I agree though not necessarily with the 'insane' part. With its insistence on a universal spirit beyond the senses or the intellect, and its bold adoption of the voice of that spirit, it resembles nothing so much as one of those letters dropped in the street, signed with the name of God. I said it is without irony, but a gentle self-mockery runs through it, enough to convince us of the humility of the man as he wrestles his personality into submission to hear snatches of the inner voice. I bequeath myself to the dirt to grow from the grass I love, If you want me again look for me under your bootsoles.

Failing to fetch me at first keep encouraged, Missing me one place search another, I stop some where waiting for you. Leaves of Grass was self-published by Whitman, a printer's assistant, in Brooklyn in View all 4 comments. I love these last three stanzas especially. When my wife and I were dating long distance and when I was deployed, I would end alot of my letters with "I stop somewhere waiting for you. You will hardly know who I am or what I mean, But I shall be good health to you nevertheless, And filter and fibre your blo "Song of Myself" is a work of pure genius comparable to Shakespeare's greatest.

I read it in my living room. Read it by the sea. Read it in the afternoon, at sunset and at night. I read it from mid-winter through mid-spring. Read it while sad, read it while content, read it while not giving a fuck. I read it and understood it, read it and misinterpreted it. I read it. Do I seem weird? Do I care? Mar 11, Anima rated it really liked it. Shelves: poetry , all-timefavorites , favorites. Literary rapture. I don't know how else I could describe my first experience reading Leaves of Grass.

It was pure literary rapture. I highly recommend Leaves of Grass to everyone - especially those who still believe, or want to believe, in the basic goodness of the American Experiment. Pick up the slim first edition Whitman revised and expanded Leaves of Grass throughout his life. The final product, which is what is most often seen on bookshelves, is a bloated, redundant beast. Read the whole t Literary rapture. Read the whole thing, introduction included, preferably in one sitting. It will change you. View all 3 comments. I fell in love with his poetry then, of course, not all of his poetry is shown, for the film speaks more of literature and its importance to human consciousnesses, rather than the different dead poets, but it did introduce me to "O Captain!

My Captain! I would however, not refer to him as Homer or Dante, I do not believe there might come a poet that will compare to the scope of those two, the closest I can get to someone compared to Whitman would be, maybe, Emily Dickinson. A minority of the poems in this collection, but to me the most important at the time, deal a lot with preserving the union of the states, instead of what the South advocated, a separation. One of the greatest economical disasters in the history of the US With Song of Myself , which mostly speaks of private freedom, some have interpret it to mean his sexuality, but I have always thought of it as the entire "freedom" aspect, in a time where slavery was rampant.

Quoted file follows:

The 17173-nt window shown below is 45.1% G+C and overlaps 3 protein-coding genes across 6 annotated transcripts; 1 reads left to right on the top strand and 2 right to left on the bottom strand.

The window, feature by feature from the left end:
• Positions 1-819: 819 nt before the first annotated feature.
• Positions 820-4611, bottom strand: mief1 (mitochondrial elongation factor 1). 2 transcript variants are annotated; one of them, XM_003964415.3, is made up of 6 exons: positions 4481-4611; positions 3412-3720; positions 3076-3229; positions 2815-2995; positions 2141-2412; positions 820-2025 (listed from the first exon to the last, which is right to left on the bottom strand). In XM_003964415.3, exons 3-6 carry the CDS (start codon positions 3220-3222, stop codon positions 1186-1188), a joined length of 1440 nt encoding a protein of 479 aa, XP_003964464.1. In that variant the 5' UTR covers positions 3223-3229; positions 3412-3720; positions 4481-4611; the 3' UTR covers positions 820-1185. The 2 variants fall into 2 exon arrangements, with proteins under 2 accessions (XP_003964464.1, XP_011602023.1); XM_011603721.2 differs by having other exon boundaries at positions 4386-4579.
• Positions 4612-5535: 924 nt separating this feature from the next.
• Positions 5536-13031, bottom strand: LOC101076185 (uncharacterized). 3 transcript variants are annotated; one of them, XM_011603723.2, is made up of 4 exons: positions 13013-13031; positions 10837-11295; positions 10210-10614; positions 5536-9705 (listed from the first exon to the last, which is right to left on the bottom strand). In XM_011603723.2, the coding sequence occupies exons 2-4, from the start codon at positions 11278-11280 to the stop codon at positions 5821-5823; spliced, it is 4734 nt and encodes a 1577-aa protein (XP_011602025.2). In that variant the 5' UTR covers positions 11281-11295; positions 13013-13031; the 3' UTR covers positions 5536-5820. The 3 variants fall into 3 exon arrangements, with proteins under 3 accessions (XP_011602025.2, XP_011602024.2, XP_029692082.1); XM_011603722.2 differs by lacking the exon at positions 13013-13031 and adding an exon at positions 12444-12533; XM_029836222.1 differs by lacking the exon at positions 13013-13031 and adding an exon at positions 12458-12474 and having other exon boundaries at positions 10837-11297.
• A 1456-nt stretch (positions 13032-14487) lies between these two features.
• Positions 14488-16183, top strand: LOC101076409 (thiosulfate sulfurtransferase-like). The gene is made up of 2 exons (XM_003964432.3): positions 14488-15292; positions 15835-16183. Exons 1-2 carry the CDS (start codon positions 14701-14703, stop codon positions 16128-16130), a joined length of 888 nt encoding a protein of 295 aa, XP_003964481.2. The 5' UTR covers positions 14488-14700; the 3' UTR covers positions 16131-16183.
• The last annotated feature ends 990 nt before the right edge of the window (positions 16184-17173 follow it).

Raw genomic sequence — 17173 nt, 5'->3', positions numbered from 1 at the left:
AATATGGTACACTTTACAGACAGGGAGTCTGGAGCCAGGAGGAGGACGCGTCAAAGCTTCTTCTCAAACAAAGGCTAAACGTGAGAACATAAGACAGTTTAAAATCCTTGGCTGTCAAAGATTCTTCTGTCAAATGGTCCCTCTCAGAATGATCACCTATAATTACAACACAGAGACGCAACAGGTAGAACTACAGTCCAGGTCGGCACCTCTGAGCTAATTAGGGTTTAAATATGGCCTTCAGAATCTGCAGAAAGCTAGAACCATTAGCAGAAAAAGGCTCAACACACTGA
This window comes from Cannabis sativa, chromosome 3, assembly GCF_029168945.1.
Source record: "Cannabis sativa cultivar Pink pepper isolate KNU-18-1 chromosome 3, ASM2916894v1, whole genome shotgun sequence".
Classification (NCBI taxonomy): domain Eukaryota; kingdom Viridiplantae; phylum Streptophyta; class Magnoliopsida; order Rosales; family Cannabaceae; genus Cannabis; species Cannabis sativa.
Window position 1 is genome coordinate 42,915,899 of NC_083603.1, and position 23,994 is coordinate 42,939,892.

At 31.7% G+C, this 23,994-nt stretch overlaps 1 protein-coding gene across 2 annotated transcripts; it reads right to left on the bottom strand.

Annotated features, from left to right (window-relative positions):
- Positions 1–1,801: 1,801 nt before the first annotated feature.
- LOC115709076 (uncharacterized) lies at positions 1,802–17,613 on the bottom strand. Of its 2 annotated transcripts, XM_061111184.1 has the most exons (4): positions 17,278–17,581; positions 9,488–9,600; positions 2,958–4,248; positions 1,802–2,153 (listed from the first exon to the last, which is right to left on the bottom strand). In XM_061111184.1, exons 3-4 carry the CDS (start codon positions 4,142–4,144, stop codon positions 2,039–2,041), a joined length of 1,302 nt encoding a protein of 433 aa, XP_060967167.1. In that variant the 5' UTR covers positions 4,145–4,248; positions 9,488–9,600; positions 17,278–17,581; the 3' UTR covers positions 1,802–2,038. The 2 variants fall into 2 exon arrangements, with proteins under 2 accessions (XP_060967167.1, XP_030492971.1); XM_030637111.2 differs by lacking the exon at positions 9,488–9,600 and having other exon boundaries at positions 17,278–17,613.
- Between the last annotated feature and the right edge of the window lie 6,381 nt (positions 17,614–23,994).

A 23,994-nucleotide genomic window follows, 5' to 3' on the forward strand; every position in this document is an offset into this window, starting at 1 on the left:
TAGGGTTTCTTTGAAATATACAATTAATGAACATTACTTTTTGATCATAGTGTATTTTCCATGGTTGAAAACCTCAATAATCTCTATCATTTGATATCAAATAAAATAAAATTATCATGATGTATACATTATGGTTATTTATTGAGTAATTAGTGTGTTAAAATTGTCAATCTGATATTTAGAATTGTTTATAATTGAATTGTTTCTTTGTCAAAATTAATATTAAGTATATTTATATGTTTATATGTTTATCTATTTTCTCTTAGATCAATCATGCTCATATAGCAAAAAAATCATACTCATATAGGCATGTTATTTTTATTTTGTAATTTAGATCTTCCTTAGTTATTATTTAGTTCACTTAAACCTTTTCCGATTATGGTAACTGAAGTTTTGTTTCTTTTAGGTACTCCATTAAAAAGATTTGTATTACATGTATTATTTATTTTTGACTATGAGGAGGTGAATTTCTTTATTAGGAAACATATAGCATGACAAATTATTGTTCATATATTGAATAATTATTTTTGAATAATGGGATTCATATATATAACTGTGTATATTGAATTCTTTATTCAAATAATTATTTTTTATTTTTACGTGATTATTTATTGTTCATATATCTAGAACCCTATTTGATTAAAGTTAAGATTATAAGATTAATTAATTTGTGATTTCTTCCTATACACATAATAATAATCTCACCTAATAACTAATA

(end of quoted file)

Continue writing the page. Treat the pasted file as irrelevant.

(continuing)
He was well known for opposing slavery, of course, he still had the skewed ideas of the time even though he considered himself egalitarian, and later on he saw abolition as a threat, which is one of the many points I disagree with him. Now, the vast majority deals with sexuality. I am more of an allegorical pal myself, but these poems are not at all offensive, people back then were prudes. All this said, I do not agree with the "historical" consensus that this work is one of the greatest things to have come out of the United States.

I believe many other poets, novelist, and short story writers, have contributed much more, not only to American literature, but to world literature.

To say his work is the best of all, is kind of silly. But I am still going to re-read these poems in the future, I wish to see how much more my views can be influential to me. First the pros : Whitman's free verse is years ahead of its time. I kept having to remind myself that he published this work in Wordsworth had only been dead for five years, Tennyson and Browning were at the height of their powers and Longfellow was still churning them out.

Whitman was an important moderniser. His verse has tremendous energy. It crackles off the page and I was often swept giddily along by the blizzard of words. Plus, there are some truly striking images to be found.

Leaves of Grass, by Walt Whitman

At its be First the pros : Whitman's free verse is years ahead of its time. At its best, his poetry is deeply evocative yet also disorientating, allowing the reader to see the "mundane" through new eyes. This is linked to Whitman's celebration of ordinary men and women, which I also welcomed. While Tennyson was writing about Greek myths and Browning was constructing the interior monologues of Renaissance aristocrats, Whitman's focus was the beauty and profundity of the everyday.

In this respect he was the heir to Wordsworth. Finally, his positivity is forcefully expressed and can be uplifting or even inspiring. This caveat brings us to the cons : There are, frankly, way too many words. Image tumbles after imagine in an incontinent stream. I'm sure this was intentional; Whitman wants to overwhelm the reader and the sheer variety of people, objects, occupations, landscapes, etc can sometimes produce a sense of wonder. But it can also bore the reader as Whitman hammers his point into the ground for page after page.